In this Jan. 3 photo, a man leaves an Apple store in Beijing. (AP Photo/Andy Wong, File)

In this Jan. 3 photo, a man leaves an Apple store in Beijing. (AP Photo/Andy Wong, File)

Teen sues Apple for $1 billion for false facial recognition

The technology had connected him to a series of thefts he didn’t commit.

By Hamza Shaban and Meagan Flynn / The Washington Post

NEW YORK — An 18-year-old from New York is suing Apple for $1 billion, claiming that a facial recognition system at its stores falsely connected him to a series of thefts.

Ousmane Bah, who was arrested at his home in November, alleges that the warrant included a photo of someone else. The lawsuit also said that a detective with the New York Police Department concluded that the thief caught on the store’s surveillance camera “looked nothing like” Bah.

The lawsuit, citing the detective, says that Apple uses facial recognition technology to identify shoplifters. Apple did not immediately respond to a request for comment.

Bah said he had an interim learner’s permit, which does not have a photo, that had either been lost or stolen. His attorney told The Washington Post that the permit may have been presented as identification at Apple stores, erroneously matching Bah’s name with the thief’s face in the company’s security system. That means every time the perpetrator walked into an Apple store, his face would register as Bah on Apple’s surveillance.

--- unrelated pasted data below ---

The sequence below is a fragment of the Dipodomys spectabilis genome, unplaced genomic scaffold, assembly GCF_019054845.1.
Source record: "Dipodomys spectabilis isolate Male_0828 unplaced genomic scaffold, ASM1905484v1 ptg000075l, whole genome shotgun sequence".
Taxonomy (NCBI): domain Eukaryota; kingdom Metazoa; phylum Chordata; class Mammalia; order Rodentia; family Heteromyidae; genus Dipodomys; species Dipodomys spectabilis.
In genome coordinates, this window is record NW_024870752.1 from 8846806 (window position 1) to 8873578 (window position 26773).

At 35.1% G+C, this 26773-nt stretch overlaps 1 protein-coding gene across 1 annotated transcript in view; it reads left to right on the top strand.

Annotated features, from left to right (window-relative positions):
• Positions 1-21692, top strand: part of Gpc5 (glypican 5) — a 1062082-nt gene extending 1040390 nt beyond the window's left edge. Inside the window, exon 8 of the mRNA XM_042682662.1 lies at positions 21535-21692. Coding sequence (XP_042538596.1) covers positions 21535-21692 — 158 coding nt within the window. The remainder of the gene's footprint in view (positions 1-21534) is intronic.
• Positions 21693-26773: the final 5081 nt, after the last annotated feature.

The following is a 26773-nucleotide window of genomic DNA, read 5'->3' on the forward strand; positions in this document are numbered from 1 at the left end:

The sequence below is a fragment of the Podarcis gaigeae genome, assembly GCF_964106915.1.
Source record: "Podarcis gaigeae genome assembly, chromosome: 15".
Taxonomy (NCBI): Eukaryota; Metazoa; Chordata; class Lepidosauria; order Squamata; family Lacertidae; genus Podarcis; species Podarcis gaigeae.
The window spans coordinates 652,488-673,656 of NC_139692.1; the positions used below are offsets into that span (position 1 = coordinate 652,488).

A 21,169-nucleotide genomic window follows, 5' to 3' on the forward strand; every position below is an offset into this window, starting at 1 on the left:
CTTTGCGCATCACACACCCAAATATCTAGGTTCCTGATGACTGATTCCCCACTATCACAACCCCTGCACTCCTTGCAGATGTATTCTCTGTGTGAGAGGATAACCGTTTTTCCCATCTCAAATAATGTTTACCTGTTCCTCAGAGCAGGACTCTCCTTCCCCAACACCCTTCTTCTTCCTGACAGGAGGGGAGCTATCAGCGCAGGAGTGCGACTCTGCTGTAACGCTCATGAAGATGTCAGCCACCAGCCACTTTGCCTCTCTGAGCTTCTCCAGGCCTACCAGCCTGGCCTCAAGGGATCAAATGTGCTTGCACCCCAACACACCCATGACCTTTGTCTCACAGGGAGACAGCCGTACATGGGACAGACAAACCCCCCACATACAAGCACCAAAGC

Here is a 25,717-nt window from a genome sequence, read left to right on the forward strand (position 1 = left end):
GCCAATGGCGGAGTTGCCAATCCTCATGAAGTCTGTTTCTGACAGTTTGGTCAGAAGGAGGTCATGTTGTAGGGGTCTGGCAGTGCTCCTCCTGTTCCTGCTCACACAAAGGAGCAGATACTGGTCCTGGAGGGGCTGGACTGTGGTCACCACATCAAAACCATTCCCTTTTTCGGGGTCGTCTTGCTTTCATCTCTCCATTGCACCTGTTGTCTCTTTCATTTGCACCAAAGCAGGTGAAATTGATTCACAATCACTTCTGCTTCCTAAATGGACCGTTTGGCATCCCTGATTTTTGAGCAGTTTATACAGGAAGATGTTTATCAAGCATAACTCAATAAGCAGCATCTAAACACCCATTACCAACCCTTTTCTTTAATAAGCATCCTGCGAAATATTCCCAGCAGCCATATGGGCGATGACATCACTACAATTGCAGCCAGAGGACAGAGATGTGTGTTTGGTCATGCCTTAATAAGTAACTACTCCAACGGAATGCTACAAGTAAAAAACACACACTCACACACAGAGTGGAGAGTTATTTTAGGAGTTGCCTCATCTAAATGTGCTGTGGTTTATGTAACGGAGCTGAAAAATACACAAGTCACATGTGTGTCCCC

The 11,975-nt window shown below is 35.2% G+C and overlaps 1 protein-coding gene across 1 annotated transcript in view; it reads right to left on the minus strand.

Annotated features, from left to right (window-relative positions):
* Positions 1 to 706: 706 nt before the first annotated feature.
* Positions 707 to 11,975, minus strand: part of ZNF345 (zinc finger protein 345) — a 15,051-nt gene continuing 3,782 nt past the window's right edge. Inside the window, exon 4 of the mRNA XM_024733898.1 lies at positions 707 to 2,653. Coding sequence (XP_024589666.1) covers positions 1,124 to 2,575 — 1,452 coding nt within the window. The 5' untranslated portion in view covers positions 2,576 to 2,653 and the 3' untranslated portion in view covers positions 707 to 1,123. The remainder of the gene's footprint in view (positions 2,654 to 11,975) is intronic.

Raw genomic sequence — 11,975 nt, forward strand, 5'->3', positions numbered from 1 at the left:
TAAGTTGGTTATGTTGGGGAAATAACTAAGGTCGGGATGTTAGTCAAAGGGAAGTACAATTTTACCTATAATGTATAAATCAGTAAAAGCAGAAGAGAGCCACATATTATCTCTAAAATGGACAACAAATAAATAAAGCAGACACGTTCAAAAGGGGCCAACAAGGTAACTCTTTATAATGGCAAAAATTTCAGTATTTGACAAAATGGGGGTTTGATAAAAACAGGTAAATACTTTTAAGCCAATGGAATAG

Bah had been charged in multiple jurisdictions including New York, Massachusetts, Delaware and New Jersey, according to the lawsuit. Charges in three cases against Bah have been dropped, but the New Jersey case is still pending. A spokeswoman for the New York Police Department said the case there had been sealed, and she could not provide information about it.

According to the lawsuit, Bah “was forced to respond to multiple false allegations which led to severe stress and hardship in his life, and also significant damage to his positive reputation that he had put so much effort into upholding.”

The lawsuit seeks damages of $1 billion, a declaration that Apple “wrongfully and baselessly damaged” Bah’s reputation, and a court order compelling Apple to “address the mistake in the stored data” that ties Bah’s identifying information to the company’s facial recognition tech.

The lawsuit was filed in the U.S. District Court for the Southern District of New York.

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